What exactly is mindfulness? Although there are many definitions, it’s often considered a moment-by-moment awareness of our thoughts, sensations, feelings and what’s happening in the world around us. It’s a state of being conscious or aware of something in the present moment and calmly acknowledging and accepting your feelings. Much like yoga, mindfulness experts agree that mindfulness isn’t something to be achieved – it’s something that must be practiced every day.
Mindfulness meditation offers a number of benefits, most notably helping to reduce stress, anxiety and depression. People at risk for depression are dealing with a lot of negative thoughts, which can easily affect their mood and life. Mindfulness has been shown to help people feel more positive and recognize negative thoughts for what they are – thoughts not facts. Acknowledging these thoughts and letting them go is key to living a mindful life.
How do you start?
Mindfulness is the concept of living in the present, not worried about the past or stressed about the future. You can create a moment of joy and happiness at any time of the day – at work, at school or at play. Begin by recognizing your body’s breathing rhythm and focus on the in and out breaths. Follow your breath all the way through from beginning to end with your awareness sustained and with no interruptions. Each time your mind shifts away from your breath, gently bring it back to your task. As you stay connected with your breath, your breathing will naturally become slower and deeper, providing a sense of calm.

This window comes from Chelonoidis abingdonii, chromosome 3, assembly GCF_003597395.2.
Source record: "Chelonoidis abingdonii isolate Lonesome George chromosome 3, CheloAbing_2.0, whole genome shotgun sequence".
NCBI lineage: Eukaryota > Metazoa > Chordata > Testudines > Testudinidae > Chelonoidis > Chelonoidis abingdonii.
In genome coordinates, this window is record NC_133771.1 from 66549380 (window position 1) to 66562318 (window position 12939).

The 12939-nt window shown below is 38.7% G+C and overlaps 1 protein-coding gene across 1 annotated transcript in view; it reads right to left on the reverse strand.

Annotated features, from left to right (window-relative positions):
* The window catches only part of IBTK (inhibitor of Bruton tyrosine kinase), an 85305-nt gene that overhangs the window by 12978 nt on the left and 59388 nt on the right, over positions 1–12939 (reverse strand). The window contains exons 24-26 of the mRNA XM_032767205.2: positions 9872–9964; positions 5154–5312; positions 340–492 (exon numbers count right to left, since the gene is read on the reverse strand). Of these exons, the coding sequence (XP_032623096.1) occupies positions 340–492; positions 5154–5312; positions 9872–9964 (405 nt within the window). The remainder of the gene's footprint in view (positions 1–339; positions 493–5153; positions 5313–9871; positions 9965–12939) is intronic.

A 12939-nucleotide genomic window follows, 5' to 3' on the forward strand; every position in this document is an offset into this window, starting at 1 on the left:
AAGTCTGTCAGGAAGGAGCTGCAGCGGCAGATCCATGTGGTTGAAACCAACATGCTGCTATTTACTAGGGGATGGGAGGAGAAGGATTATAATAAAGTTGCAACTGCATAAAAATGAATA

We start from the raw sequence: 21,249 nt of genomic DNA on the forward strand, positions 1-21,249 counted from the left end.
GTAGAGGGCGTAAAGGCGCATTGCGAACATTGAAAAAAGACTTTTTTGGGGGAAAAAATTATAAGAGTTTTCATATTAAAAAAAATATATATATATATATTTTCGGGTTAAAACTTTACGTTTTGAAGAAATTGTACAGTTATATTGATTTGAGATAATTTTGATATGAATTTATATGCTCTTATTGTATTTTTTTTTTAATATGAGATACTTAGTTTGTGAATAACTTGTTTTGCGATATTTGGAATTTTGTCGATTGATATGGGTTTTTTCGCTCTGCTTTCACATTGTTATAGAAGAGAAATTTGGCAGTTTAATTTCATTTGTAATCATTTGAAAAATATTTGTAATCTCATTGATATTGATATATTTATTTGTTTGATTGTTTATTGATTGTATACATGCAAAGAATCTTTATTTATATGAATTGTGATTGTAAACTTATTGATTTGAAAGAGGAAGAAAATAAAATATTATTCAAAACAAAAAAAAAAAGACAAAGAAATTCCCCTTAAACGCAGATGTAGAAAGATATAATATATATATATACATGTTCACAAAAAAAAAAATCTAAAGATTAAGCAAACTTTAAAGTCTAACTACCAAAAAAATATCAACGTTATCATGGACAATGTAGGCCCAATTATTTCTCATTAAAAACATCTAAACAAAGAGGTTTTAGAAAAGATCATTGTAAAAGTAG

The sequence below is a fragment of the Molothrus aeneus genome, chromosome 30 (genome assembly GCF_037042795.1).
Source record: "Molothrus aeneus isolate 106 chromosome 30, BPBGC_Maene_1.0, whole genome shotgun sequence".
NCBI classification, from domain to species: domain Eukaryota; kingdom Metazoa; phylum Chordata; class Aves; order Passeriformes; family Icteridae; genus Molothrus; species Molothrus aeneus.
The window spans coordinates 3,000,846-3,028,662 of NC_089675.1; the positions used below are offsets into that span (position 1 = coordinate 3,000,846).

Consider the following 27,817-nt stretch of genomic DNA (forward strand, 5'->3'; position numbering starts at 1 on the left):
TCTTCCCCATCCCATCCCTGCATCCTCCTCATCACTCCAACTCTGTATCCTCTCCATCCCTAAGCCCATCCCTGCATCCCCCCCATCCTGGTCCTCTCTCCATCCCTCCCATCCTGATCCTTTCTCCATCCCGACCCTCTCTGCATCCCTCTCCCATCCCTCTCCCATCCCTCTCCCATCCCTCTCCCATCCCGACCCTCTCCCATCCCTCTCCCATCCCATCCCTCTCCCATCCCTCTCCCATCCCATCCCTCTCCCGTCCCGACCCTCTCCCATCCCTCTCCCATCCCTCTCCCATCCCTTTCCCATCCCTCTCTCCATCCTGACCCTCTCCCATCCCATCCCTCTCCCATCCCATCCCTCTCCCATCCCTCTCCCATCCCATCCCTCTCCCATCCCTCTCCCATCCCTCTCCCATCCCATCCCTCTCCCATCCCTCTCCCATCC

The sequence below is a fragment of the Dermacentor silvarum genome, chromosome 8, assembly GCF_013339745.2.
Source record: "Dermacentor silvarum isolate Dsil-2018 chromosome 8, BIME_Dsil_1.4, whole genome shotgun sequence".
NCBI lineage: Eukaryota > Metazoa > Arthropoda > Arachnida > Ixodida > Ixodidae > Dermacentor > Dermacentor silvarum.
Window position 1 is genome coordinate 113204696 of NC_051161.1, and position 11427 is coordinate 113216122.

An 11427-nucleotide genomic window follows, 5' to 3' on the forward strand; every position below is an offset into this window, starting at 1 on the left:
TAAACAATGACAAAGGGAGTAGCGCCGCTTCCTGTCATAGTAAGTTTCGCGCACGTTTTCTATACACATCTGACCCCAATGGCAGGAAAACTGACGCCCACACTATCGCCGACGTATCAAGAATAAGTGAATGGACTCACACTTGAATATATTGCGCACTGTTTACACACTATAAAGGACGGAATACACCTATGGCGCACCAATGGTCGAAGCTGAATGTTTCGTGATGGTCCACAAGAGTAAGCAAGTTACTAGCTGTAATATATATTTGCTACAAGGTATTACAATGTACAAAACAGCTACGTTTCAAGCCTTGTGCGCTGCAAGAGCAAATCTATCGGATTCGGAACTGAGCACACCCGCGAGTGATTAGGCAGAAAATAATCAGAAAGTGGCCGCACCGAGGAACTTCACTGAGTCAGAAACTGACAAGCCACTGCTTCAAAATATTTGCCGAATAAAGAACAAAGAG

You can implement mindfulness meditation into many daily activities – like walking, during stretching or even at your desk. You can also reap the benefits of being mindful by not taking things for granted – it’s a simple way to incorporate the practice into your daily habits. Appreciating the little things like the softness of a blanket or the smell of a pot of soup on the stove is a way to be mindful. Another way to incorporate mindfulness is to bring your attention to the present moment. Watch your kids play in the yard. Notice the leaves blowing in the trees. Recognize tension in your body and slowly relax tight muscles in your shoulders and face.
Although it’s not well studied, mindfulness has been shown to decrease cognitive decline from aging or Alzheimer’s disease, lower blood sugar and even improve your body’s immune response. We do know this – taking time to slow down and notice the world around you calms your brain and helps you live a more peaceful and balanced life.